The letters revealed not only that ministers often responded actively to his suggestions but they appeared to hold his interventions in high regard, The Guardian reported.
Blair replied to him in one letter: “I always value and look forward to your views – but perhaps particularly on agricultural topics.”
“The letters published by the government show the Prince of Wales expressing concern about issues that he has raised in public,” his spokeswoman said. “In all these cases, the Prince of Wales is raising issues of public concern, and trying to find practical ways to address the issues.”
Paul Flynn, a member of the Commons public administration and constitutional affairs committee, said Charles’s access to cabinet papers was “a considerable surprise” and called for a parliamentary investigation.
“He is not just a figurehead, he has become a participant in national debate and there is no control over his lobbying,” Flynn said. “This means that he is not only the most influential lobbyist, but the best informed and he is lobbying for his own interests, which are not always benign or sensible.”
“They show he is putting forward a whole variety of views – including many bad science views and others that should have no more weight than the man down the pub,” he said. “We can see his views were given a seriousness and priority they did not deserve,” Flynn said this summer.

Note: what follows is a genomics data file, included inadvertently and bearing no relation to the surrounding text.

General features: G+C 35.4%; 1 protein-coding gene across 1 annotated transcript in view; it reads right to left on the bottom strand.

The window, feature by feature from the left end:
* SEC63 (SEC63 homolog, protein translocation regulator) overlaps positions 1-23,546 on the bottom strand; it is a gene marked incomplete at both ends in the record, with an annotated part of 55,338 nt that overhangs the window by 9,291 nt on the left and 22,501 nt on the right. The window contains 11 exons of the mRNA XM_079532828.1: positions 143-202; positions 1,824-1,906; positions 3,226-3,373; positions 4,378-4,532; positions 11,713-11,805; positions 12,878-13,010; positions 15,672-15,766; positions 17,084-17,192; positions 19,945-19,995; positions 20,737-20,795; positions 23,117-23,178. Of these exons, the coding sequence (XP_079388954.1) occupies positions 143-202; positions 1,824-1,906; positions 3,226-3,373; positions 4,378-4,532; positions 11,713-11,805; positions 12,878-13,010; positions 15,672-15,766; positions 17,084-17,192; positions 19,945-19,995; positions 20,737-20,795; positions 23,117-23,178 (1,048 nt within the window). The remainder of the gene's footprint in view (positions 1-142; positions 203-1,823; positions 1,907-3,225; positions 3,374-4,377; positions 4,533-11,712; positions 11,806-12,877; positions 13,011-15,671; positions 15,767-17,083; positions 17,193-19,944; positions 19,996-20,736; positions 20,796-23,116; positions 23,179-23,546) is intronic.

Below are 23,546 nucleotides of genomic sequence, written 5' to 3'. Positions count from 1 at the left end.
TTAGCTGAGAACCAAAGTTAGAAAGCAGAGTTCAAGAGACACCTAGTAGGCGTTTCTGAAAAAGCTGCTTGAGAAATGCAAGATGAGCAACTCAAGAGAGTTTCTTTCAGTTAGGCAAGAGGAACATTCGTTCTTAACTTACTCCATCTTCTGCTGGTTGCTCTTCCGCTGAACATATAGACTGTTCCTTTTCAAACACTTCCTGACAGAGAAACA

Since the beginning of 2010, the prince held 87 meetings with ministers, opposition party leaders and top government officials, new figures release by the campaign group Republic showed. This year he has held meetings with, among others, David Cameron, the Scottish National party leader, Nicola Sturgeon, the education secretary, Nicky Morgan, and Alistair Carmichael, then Scotland secretary.
Prince Charles was said to be “disappointed” the principle of confidentiality had not been maintained, and his spokeswoman said publication “can only inhibit his ability to express the concerns and suggestions which have been put to him in the course of his travels and meetings”, The Guardian said.
Aides argue the letters do not show the prince engaging in matters of party political contention, implying they do not breach the principle of political neutrality according to The Guardian report.
The black spider memos which emerged are thought to be growing signs that Prince Charles is planning to rule in a far more outspoken way than the Queen, and likely to be the only glimpse the British public gets of Charles’ correspondence with ministers.
Since 2013, MPs have been examining the heir to the throne’s little-known royal veto over any new laws that affect his private interests.
The royal veto is seen by some constitutional experts as a nuclear deterrent – a red button that is unlikely to be pressed but that may focus ministers’ minds when Charles and other members of the royal family discuss policy matters with them.
The British government are trying to block the release of further information about the extent of the power enjoyed by the Queen and Prince Charles according to The Guardian.
Little known to the world, the royal power has been used to torpedo proposed legislation relating to decisions about the country going to war.
In one instance, the Queen vetoed the military actions against Iraq bill in 1999, a private member’s bill that sought to transfer the power to authorise military strikes against Iraq from the monarch to parliament.